The city of Lille

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Why Lille ?

Home to the Université Catholique de Lille since 1875, Lille is a vibrant and dynamic university city at the centre of Western Europe. With swift connections to Brussels (35 minutes), Paris (60 minutes), and London (80 minutes), Lille is perfect for students planning to visit and study Europe. And there is always much to see and do in Lille itself – a welcoming multicultural haven.

Lille, a city of art, culture, and history

Founded in 1066 by the Count of Flanders, Lille – Rijsel in Flemish – became an important trading and stock market point on the route between the rich Flemish towns and the Champagne fairs. As evident from some of its architecture, Lille was successively Flemish, Burgundian, and Spanish before finally becoming French in 1667 under Louis XIV, whose military engineer, Vauban, built Lille’s impressive Citadel. 
Lille’s strategic location and the area’s rich resources have made it one of the most fought over regions in Europe, a history visible today particularly through the numerous memorials from the last two World Wars in the region, toured by national and international visitors each year. Lille can boast all the conveniences of being at the centre of a 2 million inhabitant urban zone, yet remains a “human-sized” university city with 250,000 inhabitants. Visitors can get around easily on foot or by bicycle. Public transport also offers the metro, the tramway, and many buses.

Big city advantage, small city atmosphere

Lille is a cultural destination with much to offer. Art lovers stroll the Palais des Beaux Arts, home to the 2nd largest fine arts collection in France after the Louvre (with a collection including Rubens, Van Dyck, Goya, and Delacroix), the ancient Hospice Comtesse with works dating back to the 13th century, the Modern Art Museum (whose impressive holding includes works by Picasso, Braque, Miro, and Modigliani), and La Piscine, located in a former art deco swimming pool in neighbouring Roubaix. Further afield, one can find world-renowned museums such as the Louvre-Lens Museum, which opened in 2013 to supplement the Louvre in Paris, and the Matisse Museum in Le Cateau-Cambresis, his hometown. Other galleries and museums abound.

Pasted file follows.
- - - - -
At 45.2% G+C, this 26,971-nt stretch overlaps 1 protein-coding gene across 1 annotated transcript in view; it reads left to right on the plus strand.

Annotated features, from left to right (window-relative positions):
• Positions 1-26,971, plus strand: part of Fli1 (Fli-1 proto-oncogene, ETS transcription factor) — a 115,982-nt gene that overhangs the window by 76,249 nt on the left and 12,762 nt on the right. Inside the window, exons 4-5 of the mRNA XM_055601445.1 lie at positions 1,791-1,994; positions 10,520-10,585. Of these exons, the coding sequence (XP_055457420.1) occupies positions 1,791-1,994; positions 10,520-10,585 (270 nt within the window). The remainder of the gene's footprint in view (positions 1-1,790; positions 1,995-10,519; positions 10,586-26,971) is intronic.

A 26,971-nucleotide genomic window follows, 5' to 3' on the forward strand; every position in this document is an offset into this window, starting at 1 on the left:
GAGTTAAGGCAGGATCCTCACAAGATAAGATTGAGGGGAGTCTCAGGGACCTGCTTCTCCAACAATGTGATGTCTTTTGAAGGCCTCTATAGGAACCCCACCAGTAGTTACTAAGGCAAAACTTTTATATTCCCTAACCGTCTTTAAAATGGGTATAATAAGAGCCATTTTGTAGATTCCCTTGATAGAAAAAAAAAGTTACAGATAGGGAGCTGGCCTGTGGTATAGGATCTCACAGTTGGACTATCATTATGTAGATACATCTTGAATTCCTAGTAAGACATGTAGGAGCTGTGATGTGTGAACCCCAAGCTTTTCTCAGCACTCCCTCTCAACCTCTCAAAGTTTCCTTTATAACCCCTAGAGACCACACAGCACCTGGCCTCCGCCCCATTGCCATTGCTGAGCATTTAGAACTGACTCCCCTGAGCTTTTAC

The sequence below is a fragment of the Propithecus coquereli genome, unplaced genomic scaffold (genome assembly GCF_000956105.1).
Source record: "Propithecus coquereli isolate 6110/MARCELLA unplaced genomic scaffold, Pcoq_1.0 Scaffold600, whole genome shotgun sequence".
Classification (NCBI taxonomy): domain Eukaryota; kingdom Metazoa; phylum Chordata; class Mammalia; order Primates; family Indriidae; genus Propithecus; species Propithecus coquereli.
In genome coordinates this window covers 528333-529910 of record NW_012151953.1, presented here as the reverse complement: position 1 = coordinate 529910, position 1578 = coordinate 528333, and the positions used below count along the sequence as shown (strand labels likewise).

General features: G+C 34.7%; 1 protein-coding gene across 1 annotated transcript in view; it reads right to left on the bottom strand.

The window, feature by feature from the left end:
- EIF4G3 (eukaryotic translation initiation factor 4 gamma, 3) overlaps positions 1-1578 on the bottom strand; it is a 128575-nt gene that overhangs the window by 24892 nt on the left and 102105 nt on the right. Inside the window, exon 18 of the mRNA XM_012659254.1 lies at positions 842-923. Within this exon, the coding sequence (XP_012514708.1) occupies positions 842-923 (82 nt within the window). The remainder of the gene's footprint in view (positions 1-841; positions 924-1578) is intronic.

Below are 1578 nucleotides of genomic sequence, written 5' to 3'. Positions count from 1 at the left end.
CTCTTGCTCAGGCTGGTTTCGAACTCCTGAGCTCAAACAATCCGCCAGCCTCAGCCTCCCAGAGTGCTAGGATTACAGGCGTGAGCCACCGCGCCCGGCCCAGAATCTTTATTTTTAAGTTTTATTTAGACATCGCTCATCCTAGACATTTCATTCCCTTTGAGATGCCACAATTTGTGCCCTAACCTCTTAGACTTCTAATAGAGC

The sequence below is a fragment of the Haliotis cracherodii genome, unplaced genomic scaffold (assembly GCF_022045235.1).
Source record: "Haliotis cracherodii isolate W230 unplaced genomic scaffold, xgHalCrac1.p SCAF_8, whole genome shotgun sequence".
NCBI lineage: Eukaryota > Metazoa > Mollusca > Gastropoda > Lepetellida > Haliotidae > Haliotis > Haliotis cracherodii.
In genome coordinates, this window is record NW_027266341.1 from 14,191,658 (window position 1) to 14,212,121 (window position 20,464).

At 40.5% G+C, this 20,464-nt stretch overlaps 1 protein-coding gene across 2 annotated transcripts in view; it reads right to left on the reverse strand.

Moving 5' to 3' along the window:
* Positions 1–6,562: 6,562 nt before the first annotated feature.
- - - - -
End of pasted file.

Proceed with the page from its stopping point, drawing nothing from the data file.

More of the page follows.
Lille also boasts a significant number of theatresmusic halls, movie theatres, an opera house, and a national orchestra, while the metropolis is home to a large number of regular cultural events, including a choir festival, a famous accordion festival, the Lille Piano(s) Festival, the International Independent Movie Week, a contemporary dance festival, and annual events such as the “Fête de la Musique” on 21 June with free concerts all over town. 

Where to find information ?

The City of Lille website has a great deal of useful information on everything happening in the Metropole, from culture to sport to daily life in the various quartiers. One page gives access to a wealth of guides (in PDF format) to various aspects of Lille as a “City of Art and History.” However, it is all in French. 

This magazine comes out monthly and lists pretty much all the shows and concerts to see each month across the entire Hauts-de-France region, Lille included. Copies are available at various places across the campus and around the city, but you can also consult those listings online (again in French only).

The Lille Tourisme Bureau website maintains a list of current and upcoming events and a useful outline of Lille’s history. It is also the best single source of information on the Lille Metropole’s lovely parks and gardens and its various historic sites and monuments, including the many excellent museums.


Anyone in a hurry might want to glance first at the “must see” page, but of course the site can also serve as a portal to further exploration. Many of the site-specific pages contain links to other websites, such as those for La Piscine (an art museum housed in Roubaix’s former Art Deco swimming pool) and of course the grand Palais des Beaux-Arts (the largest and most important art collection in France outside of Paris).  Those with an ear for classical music might want to check out the sites for the innovative Lille Opéra, or for the Orchestre National de Lille (in French only). Most of these institutions offer special rates for students or for anyone aged 25 and under.

Also worth checking out is Lille’s own “attractiveness agency”: HelloLille. Their website not only includes information on all those same cultural sites (and even a few more) but also brief introductions to local food and beer culture, and more.

If you would like a more individualised introduction to Lille’s history and culture, you might want to join one of the periodic guided visits organised by the International Relations office at the Université Catholique de Lille.


Their resident guide, Garrett Epp (Professor Emeritus at the University of Alberta in Canada and a part time instructor here) is always happy to share his enthusiasm for his adoptive home.